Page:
Work begins on new segregated cycle lane in West Yorkshire

Work has started today, 4th January, on a new 1.5-kilometre segregated cycle lane which will provide a boost for West Yorkshire’s growing network.

The construction of a new cycle lane on Dewsbury Road, Leeds, is part of a £6.9 million package of new infrastructure delivered through the Combined Authority’s CityConnect programme, which is aimed at enabling more people to travel by bike or on foot, in partnership with Leeds City Council.

The Dewsbury Road scheme will extend the existing segregated cycle route with a 1.5-kilometre section of new route between Garnet Road and Beeston Ring Road. Work is already underway on a new three-kilometre segregated cycling route between Elland Road Park and Ride and the city centre, and a segregated cycling and walking route on Claypit Lane is near completion.

The work to improve Clay Pit Lane for people travelling by bike and on foot between north Leeds and the city centre includes a 1.3-kilometre segregated route between Chapeltown Road and Woodhouse Lane. The new section will link to existing routes on Meanwood Road and provide people with a safer crossing over the Inner Ring Road.

“Enabling increasing numbers of us to travel by bike and on foot is more important than ever, not only as we look to address the health, transport and economic challenges created by COVID-19, but also in helping us achieve our aim of becoming a net-zero carbon economy by 2038,” said councillor Kim Groves, chair of the West Yorkshire Combined Authority Transport Committee.

“These important schemes will provide communities in Beeston, Holbeck and Hunslet, as well as those in the north of the city, with high-quality cycling and walking routes and the Dewsbury Road scheme will provide an important missing link in the existing network to create a continuous 4.4km segregated route for south Leeds.

“From connecting people across our region, to reducing air pollution and congestion, and combatting physical inactivity and obesity, we know getting more people cycling and walking has a vital role to play in making West Yorkshire a great place to live and work.”

Councillor Lisa Mulherin, Leeds City Council’s executive member for climate change, transport and sustainable development, added: “During these difficult times, we’re working hard to make walking and cycling more attractive and natural everyday choices for exercising and commuting.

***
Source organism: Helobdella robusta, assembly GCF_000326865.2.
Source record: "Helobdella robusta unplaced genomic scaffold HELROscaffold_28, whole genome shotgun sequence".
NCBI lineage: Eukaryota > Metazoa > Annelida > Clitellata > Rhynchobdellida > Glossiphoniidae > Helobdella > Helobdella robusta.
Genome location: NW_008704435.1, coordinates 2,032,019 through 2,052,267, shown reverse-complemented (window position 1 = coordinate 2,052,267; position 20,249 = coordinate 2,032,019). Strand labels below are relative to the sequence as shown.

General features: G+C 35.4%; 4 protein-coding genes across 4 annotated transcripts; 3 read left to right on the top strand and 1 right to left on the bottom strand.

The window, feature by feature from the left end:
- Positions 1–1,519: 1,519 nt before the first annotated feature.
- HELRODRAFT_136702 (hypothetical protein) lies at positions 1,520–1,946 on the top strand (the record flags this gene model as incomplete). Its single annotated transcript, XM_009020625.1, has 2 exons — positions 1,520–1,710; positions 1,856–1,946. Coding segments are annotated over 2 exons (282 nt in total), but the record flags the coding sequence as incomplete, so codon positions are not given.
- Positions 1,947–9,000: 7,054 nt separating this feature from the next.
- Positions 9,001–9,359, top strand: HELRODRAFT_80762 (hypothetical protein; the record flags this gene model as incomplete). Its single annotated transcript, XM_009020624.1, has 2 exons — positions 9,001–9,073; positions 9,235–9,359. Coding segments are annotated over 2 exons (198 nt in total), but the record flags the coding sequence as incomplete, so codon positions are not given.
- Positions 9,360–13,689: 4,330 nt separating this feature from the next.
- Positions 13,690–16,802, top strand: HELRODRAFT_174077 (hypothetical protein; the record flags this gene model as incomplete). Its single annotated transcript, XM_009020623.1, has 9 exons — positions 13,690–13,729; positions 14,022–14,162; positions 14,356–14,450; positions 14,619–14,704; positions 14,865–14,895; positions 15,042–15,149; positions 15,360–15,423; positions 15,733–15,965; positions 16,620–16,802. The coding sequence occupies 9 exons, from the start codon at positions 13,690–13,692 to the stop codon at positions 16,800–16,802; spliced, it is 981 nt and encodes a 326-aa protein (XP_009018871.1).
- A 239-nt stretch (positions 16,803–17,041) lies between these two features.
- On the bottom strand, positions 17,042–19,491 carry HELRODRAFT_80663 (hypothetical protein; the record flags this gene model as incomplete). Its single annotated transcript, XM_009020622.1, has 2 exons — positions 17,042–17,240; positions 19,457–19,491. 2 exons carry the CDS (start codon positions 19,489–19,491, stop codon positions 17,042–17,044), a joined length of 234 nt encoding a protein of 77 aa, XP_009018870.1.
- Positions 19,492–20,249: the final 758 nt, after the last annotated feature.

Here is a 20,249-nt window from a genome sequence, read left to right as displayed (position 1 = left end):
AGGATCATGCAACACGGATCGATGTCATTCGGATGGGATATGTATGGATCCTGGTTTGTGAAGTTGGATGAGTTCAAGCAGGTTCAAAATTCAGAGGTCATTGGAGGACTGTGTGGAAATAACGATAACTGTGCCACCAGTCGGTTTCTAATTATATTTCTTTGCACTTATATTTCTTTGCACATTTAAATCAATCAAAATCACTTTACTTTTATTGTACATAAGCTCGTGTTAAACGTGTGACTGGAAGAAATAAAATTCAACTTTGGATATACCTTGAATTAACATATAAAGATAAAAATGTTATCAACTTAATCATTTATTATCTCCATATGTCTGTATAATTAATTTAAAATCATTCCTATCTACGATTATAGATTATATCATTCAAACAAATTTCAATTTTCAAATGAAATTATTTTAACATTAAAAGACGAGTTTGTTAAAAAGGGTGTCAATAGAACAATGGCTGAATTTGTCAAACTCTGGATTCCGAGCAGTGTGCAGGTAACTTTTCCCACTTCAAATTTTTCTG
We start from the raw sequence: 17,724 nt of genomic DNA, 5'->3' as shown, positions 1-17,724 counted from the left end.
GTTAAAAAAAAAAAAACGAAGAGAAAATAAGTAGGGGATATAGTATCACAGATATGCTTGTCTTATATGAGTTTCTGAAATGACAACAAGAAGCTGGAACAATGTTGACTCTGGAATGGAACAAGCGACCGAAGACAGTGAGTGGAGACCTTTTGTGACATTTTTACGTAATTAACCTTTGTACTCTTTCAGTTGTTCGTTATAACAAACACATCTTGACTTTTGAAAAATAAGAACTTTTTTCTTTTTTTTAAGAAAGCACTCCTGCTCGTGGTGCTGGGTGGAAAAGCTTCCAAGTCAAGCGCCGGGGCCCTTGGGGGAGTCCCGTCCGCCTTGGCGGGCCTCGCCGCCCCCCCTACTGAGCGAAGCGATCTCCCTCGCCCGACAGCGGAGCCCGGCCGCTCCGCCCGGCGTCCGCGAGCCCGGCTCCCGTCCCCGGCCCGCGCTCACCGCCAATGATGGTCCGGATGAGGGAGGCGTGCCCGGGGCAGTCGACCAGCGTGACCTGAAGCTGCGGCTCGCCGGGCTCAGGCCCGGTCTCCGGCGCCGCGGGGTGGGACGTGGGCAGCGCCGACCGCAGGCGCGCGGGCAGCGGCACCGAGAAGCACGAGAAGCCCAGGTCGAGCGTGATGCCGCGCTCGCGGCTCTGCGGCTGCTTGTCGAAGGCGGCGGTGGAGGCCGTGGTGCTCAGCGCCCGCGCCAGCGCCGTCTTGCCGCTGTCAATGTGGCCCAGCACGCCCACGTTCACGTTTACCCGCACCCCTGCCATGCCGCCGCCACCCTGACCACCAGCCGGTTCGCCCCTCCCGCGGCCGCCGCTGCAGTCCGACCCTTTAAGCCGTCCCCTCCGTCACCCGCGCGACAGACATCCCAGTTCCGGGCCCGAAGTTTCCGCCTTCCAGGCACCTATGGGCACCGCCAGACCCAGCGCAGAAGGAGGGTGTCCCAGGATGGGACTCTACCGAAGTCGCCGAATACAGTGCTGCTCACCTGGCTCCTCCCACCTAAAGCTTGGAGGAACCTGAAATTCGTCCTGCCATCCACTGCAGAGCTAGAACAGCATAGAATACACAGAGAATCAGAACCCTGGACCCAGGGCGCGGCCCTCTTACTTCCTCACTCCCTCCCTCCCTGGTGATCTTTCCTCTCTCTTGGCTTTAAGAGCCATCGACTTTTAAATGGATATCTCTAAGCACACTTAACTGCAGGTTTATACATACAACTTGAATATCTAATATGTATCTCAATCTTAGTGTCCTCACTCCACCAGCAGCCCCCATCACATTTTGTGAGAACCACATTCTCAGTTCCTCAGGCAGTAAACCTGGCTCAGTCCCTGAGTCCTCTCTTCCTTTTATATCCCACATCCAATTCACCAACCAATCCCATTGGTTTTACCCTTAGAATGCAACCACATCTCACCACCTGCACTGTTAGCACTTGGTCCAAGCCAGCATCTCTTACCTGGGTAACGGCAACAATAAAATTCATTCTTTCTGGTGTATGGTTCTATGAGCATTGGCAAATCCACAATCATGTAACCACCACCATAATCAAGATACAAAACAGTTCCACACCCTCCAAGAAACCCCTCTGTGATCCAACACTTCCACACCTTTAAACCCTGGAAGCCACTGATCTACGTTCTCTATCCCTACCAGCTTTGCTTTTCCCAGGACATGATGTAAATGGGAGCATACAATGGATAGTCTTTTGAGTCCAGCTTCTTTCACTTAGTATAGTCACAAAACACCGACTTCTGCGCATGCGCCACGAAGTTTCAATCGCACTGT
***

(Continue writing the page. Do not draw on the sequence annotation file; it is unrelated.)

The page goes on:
“We’re delighted we are bringing the construction phase of these schemes forward for new segregated cycle routes south of the city connecting Beeston, Holbeck, Hunslet and the city centre, as well as important work on Clay Pit Lane and Meanwood Road. Every new piece of segregated cycleway in Leeds gets us nearer to the 500 miles of cycle network we are aiming to deliver across the city.

“In this COVID-19 recovery phase, Leeds is creating many more new routes which offer improved safety for people who walk and cycle, offering convenience and championing health and wellbeing for our residents. Alongside improved segregated cycleways the scheme will improve the environment for pedestrians. This work funded through CityConnect will improve environmental sustainability, better air quality and reduce pollution of all types in and around Leeds. We look forward to seeing the schemes completed later this year.”

These projects have received £6.5 million from the Leeds City Region Enterprise Partnership (LEP), delivered in partnership with the West Yorkshire Combined Authority, through the Leeds City Region Growth Deal – a £1billion package of Government investment to accelerate growth and create jobs across Leeds City Region.

Read the January issue of BikeBiz below:

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